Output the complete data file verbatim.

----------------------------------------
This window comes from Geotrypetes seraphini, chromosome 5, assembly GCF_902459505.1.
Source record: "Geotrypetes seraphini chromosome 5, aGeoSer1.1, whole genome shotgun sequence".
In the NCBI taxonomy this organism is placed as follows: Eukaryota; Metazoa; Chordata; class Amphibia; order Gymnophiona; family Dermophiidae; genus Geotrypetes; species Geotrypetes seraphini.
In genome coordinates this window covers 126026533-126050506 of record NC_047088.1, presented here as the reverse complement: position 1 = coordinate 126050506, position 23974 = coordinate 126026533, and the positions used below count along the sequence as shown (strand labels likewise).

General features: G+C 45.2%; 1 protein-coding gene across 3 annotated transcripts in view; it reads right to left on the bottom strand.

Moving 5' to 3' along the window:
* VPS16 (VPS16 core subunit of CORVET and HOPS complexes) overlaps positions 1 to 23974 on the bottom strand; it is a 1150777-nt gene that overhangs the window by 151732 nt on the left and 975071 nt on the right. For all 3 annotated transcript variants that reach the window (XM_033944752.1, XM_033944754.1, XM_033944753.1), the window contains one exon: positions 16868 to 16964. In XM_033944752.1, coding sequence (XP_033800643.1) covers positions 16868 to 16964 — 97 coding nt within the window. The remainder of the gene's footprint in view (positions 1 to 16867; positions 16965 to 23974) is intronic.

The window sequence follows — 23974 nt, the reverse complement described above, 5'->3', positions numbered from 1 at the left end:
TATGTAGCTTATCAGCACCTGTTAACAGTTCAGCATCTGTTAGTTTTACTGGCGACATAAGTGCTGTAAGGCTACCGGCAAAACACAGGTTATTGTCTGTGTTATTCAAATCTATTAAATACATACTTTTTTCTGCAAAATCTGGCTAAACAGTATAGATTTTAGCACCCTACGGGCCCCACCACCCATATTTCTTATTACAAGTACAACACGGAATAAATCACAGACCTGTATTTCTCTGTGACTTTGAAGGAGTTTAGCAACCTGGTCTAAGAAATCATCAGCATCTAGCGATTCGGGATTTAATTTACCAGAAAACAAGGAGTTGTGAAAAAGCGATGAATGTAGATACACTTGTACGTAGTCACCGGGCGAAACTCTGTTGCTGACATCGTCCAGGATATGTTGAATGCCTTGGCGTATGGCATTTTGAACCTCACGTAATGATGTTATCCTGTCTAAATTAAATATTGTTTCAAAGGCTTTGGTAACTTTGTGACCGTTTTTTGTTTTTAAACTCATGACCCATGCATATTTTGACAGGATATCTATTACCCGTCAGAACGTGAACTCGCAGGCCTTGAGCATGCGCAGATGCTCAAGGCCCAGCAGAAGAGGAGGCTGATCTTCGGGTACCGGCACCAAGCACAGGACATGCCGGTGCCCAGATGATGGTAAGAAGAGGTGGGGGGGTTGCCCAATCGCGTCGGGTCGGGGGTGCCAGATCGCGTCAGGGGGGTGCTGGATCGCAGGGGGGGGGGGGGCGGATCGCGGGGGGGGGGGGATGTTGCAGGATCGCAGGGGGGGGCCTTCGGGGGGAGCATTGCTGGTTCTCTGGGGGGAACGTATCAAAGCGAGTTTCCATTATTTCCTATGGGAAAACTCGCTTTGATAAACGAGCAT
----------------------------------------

This window comes from Geotrypetes seraphini, chromosome 5, assembly GCF_902459505.1.
Source record: "Geotrypetes seraphini chromosome 5, aGeoSer1.1, whole genome shotgun sequence".
In the NCBI taxonomy this organism is placed as follows: Eukaryota; Metazoa; Chordata; class Amphibia; order Gymnophiona; family Dermophiidae; genus Geotrypetes; species Geotrypetes seraphini.
In genome coordinates this window covers 126026533-126050506 of record NC_047088.1, presented here as the reverse complement: position 1 = coordinate 126050506, position 23974 = coordinate 126026533, and the positions used below count along the sequence as shown (strand labels likewise).

General features: G+C 45.2%; 1 protein-coding gene across 3 annotated transcripts in view; it reads right to left on the bottom strand.

Moving 5' to 3' along the window:
* VPS16 (VPS16 core subunit of CORVET and HOPS complexes) overlaps positions 1 to 23974 on the bottom strand; it is a 1150777-nt gene that overhangs the window by 151732 nt on the left and 975071 nt on the right. For all 3 annotated transcript variants that reach the window (XM_033944752.1, XM_033944754.1, XM_033944753.1), the window contains one exon: positions 16868 to 16964. In XM_033944752.1, coding sequence (XP_033800643.1) covers positions 16868 to 16964 — 97 coding nt within the window. The remainder of the gene's footprint in view (positions 1 to 16867; positions 16965 to 23974) is intronic.

The window sequence follows — 23974 nt, the reverse complement described above, 5'->3', positions numbered from 1 at the left end:
TATGTAGCTTATCAGCACCTGTTAACAGTTCAGCATCTGTTAGTTTTACTGGCGACATAAGTGCTGTAAGGCTACCGGCAAAACACAGGTTATTGTCTGTGTTATTCAAATCTATTAAATACATACTTTTTTCTGCAAAATCTGGCTAAACAGTATAGATTTTAGCACCCTACGGGCCCCACCACCCATATTTCTTATTACAAGTACAACACGGAATAAATCACAGACCTGTATTTCTCTGTGACTTTGAAGGAGTTTAGCAACCTGGTCTAAGAAATCATCAGCATCTAGCGATTCGGGATTTAATTTACCAGAAAACAAGGAGTTGTGAAAAAGCGATGAATGTAGATACACTTGTACGTAGTCACCGGGCGAAACTCTGTTGCTGACATCGTCCAGGATATGTTGAATGCCTTGGCGTATGGCATTTTGAACCTCACGTAATGATGTTATCCTGTCTAAATTAAATATTGTTTCAAAGGCTTTGGTAACTTTGTGACCGTTTTTTGTTTTTAAACTCATGACCCATGCATATTTTGACAGGATATCTATTACCCGTCAGAACGTGAACTCGCAGGCCTTGAGCATGCGCAGATGCTCAAGGCCCAGCAGAAGAGGAGGCTGATCTTCGGGTACCGGCACCAAGCACAGGACATGCCGGTGCCCAGATGATGGTAAGAAGAGGTGGGGGGGTTGCCCAATCGCGTCGGGTCGGGGGTGCCAGATCGCGTCAGGGGGGTGCTGGATCGCAGGGGGGGGGGGGGCGGATCGCGGGGGGGGGGGGATGTTGCAGGATCGCAGGGGGGGGCCTTCGGGGGGAGCATTGCTGGTTCTCTGGGGGGAACGTATCAAAGCGAGTTTCCATTATTTCCTATGGGAAAACTCGCTTTGATAAACGAGCAT